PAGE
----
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Bible Commentaries

Joseph Benson's Commentary of the Old and New Testaments
Matthew 16

 

 

Verse 1

Matthew 16:1. The Pharisees also with the Sadducees came — Notwithstanding the difference of their principles, and the alienation of their affections from each other, they now agreed to join in an attempt upon Christ; his doctrine being equally opposed to the errors and vices of both these sects; see the note on Matthew 3:7 : tempting, or, trying him, as πειραζοντες properly signifies; (see note on Matthew 4:1,) that is, making trial, in a crafty and insnaring manner, whether he was able to do what they required: desired a sign from heaven — Such a sign as they insinuated Satan could not counterfeit. They pretended they were willing to be convinced that he was the Messiah, could they see sufficient proofs of it: whereas they had already resisted the clearest evidence of it, and now indeed came with no design or desire of being convinced of his divine mission, but in order that, failing in the proof which they required, he might expose himself to general censure and contempt.


Verse 2-3

Matthew 16:2-3. He answered, When it is evening, &c. — As if he had said, It is evident you ask this out of a desire to cavil rather than to discern the divine will, for in other cases you take up with degrees of evidence far short of those which you here reject: as for instance, you know that a red sky in the evening is a presage of fair weather, and a red and lowering sky in the morning, of foul weather; thus ye can discern the face of the sky, and form from thence very probable conjectures concerning the weather; but can ye not discern the signs of the times — The signs which evidently show that this is the time of the Messiah? The proofs which Jesus was daily giving them by his wonderful works, his holy and beneficent conduct, and heavenly doctrine, of his divine mission, were more than sufficient to establish it; and, had the Pharisees been possessed of any candour at all, or any inclination to know the truth, they could not have been at a loss to judge in this matter, especially, as in ordinary affairs they showed abundance of acuteness. The truth is, as our Lord here signified, their not acknowledging him as the Messiah was neither owing to want of evidence, nor to want of capacity to judge of that evidence; but to their self- confidence and pride, and their carnal and worldly spirit.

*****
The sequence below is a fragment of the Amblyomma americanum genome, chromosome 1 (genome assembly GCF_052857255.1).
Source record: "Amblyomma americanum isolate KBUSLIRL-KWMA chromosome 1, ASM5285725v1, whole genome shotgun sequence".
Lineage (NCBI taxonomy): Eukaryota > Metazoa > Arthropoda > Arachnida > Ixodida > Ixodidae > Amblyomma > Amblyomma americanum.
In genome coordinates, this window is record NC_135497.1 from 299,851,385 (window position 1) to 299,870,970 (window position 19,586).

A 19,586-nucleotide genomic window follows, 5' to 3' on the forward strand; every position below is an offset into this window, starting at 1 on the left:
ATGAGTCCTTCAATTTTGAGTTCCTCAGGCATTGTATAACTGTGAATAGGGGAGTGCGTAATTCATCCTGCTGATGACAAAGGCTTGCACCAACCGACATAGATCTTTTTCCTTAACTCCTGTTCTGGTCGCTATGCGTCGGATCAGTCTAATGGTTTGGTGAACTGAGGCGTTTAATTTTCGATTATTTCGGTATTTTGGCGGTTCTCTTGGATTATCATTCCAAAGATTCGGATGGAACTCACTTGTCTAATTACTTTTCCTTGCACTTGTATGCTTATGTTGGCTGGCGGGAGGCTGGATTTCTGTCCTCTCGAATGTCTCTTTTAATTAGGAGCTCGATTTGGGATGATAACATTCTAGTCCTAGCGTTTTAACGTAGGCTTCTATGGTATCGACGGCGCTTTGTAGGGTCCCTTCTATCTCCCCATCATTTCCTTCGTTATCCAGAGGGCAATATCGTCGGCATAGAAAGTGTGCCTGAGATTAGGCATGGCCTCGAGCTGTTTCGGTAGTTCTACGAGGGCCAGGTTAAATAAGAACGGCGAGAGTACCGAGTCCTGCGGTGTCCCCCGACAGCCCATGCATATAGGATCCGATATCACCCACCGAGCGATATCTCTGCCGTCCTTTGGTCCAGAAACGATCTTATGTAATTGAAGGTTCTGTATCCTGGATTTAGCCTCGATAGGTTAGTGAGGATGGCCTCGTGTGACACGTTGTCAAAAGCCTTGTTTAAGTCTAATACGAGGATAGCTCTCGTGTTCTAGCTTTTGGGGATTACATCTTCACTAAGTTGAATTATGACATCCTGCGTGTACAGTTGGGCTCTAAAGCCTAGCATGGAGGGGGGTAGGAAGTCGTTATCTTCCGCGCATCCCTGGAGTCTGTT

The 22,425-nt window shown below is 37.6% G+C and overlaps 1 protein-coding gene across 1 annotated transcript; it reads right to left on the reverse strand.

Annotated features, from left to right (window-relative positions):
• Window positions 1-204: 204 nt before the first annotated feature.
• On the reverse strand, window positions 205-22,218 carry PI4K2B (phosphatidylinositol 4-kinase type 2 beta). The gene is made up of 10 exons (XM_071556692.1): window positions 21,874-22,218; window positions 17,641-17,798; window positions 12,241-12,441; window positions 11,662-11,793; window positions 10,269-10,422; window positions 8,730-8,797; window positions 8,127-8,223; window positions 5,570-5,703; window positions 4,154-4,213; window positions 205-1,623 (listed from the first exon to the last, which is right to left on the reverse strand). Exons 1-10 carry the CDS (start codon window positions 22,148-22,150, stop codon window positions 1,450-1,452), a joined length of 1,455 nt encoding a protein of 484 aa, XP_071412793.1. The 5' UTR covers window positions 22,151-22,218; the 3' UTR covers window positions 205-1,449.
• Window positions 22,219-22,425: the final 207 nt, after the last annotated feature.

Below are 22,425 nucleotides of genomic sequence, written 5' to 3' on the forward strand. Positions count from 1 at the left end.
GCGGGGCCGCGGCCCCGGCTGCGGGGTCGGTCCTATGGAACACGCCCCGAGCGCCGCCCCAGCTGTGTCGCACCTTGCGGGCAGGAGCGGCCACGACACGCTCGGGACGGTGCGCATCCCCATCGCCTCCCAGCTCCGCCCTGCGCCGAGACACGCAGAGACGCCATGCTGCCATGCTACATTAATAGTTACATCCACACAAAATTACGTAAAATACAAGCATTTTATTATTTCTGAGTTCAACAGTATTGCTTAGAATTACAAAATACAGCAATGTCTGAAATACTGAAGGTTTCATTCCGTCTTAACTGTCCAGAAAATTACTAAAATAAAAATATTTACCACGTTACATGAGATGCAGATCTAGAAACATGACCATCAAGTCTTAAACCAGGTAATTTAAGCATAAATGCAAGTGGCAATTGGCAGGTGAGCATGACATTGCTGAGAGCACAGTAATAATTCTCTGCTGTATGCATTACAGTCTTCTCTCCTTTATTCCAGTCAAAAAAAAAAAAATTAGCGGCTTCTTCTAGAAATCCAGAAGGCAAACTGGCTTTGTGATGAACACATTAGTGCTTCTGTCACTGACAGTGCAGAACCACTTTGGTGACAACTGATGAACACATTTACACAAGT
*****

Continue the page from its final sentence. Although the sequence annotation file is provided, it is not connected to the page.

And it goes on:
Verse 4

Matthew 16:4. A wicked and adulterous generation — As if he had said, Ye would seek no further sign, did not your wickedness, and your love of the world, which is spiritual adultery, blind your understanding. There shall no sign be given, but — of the Prophet Jonas — Or the miracle of Christ’s own resurrection, a sign greater than any of those showed by the ancient prophets and messengers of God, and consequently a sign which proved Jesus to be superior unto them all. This sign our Lord had explained on a former occasion. See on Matthew 12:40.


Verses 5-12